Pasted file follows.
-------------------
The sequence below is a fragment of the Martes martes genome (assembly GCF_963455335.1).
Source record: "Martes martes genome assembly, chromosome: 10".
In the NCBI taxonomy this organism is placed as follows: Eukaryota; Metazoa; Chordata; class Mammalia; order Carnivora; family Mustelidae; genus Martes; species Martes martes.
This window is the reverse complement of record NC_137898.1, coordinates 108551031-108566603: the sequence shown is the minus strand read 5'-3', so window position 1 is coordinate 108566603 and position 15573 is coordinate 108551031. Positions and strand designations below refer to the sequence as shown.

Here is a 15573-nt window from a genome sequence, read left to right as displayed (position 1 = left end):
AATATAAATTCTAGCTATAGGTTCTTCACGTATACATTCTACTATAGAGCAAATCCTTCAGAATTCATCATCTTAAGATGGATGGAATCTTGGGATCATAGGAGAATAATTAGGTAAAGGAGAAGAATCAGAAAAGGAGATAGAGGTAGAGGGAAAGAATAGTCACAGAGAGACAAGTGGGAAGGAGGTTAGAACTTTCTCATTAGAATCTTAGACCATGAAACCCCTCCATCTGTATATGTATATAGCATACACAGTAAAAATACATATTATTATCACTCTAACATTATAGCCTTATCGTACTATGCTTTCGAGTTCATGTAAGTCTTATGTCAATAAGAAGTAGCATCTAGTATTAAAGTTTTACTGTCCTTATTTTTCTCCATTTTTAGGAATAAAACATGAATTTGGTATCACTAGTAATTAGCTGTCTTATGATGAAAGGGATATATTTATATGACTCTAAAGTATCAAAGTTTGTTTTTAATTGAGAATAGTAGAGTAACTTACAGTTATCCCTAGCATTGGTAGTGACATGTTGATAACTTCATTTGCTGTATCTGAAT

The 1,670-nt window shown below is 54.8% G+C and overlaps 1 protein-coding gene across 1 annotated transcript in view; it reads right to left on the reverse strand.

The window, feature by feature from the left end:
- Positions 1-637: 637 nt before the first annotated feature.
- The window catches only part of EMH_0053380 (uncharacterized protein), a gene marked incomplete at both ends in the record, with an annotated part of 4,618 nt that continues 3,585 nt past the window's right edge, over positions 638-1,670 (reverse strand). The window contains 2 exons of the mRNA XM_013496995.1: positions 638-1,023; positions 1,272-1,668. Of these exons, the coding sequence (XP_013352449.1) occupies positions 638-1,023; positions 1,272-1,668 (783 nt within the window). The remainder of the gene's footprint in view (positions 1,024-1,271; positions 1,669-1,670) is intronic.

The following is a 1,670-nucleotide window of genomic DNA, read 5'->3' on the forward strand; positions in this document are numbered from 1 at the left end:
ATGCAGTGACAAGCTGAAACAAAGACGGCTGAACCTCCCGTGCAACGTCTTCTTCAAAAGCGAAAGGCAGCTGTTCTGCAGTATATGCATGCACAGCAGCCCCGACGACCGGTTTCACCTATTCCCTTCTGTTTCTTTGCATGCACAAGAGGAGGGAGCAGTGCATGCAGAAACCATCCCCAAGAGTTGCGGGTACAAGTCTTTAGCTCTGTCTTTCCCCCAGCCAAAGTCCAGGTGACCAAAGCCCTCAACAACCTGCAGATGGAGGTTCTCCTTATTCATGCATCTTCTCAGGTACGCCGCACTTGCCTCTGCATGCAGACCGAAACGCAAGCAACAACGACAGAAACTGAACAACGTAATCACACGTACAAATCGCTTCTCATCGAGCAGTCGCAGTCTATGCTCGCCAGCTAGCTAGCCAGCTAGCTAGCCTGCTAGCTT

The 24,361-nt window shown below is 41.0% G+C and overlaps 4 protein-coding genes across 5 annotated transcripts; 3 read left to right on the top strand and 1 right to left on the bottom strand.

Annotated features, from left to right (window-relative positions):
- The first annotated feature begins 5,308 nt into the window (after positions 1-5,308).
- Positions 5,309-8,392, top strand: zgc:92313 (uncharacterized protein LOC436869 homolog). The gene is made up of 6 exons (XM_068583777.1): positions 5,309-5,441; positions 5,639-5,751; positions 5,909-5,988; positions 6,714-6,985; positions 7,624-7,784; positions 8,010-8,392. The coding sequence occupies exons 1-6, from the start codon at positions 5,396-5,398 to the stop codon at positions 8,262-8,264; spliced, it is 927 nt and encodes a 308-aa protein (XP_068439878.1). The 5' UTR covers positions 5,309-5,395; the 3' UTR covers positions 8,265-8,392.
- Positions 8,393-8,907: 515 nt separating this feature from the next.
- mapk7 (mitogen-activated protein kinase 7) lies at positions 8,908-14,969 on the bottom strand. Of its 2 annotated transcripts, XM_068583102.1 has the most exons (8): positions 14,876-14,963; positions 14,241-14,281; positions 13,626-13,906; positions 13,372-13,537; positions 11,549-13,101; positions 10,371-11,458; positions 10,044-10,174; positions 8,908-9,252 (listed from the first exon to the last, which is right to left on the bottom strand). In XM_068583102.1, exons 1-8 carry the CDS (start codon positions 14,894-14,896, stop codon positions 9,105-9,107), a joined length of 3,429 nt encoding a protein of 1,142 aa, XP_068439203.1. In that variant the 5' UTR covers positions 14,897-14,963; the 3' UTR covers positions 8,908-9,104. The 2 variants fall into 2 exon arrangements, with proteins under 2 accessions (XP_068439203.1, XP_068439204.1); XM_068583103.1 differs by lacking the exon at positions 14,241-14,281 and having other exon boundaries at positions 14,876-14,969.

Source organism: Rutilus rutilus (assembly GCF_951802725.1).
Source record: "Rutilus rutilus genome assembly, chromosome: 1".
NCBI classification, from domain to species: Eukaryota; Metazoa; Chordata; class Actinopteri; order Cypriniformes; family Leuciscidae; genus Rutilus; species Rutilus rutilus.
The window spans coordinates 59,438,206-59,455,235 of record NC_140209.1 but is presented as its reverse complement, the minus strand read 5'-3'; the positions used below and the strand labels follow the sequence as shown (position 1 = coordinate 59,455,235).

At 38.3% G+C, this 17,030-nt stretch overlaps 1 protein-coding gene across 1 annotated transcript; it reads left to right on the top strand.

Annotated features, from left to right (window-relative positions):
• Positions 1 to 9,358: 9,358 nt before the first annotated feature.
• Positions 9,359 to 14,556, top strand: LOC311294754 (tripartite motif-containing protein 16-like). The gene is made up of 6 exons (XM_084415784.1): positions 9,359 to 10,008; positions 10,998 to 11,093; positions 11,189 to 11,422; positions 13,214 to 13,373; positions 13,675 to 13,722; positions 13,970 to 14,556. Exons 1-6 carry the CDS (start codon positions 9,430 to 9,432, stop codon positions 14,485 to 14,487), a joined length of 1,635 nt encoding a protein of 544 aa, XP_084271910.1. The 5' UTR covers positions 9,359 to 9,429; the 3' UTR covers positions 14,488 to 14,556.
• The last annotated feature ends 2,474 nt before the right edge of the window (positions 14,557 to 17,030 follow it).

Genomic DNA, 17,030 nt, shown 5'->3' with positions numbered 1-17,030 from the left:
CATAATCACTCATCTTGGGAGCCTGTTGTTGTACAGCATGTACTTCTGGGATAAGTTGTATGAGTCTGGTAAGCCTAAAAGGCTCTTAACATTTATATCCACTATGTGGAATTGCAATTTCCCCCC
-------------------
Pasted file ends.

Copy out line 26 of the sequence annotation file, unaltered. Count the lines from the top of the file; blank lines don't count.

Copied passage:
• Positions 9,359 to 14,556, top strand: LOC311294754 (tripartite motif-containing protein 16-like). The gene is made up of 6 exons (XM_084415784.1): positions 9,359 to 10,008; positions 10,998 to 11,093; positions 11,189 to 11,422; positions 13,214 to 13,373; positions 13,675 to 13,722; positions 13,970 to 14,556. Exons 1-6 carry the CDS (start codon positions 9,430 to 9,432, stop codon positions 14,485 to 14,487), a joined length of 1,635 nt encoding a protein of 544 aa, XP_084271910.1. The 5' UTR covers positions 9,359 to 9,429; the 3' UTR covers positions 14,488 to 14,556.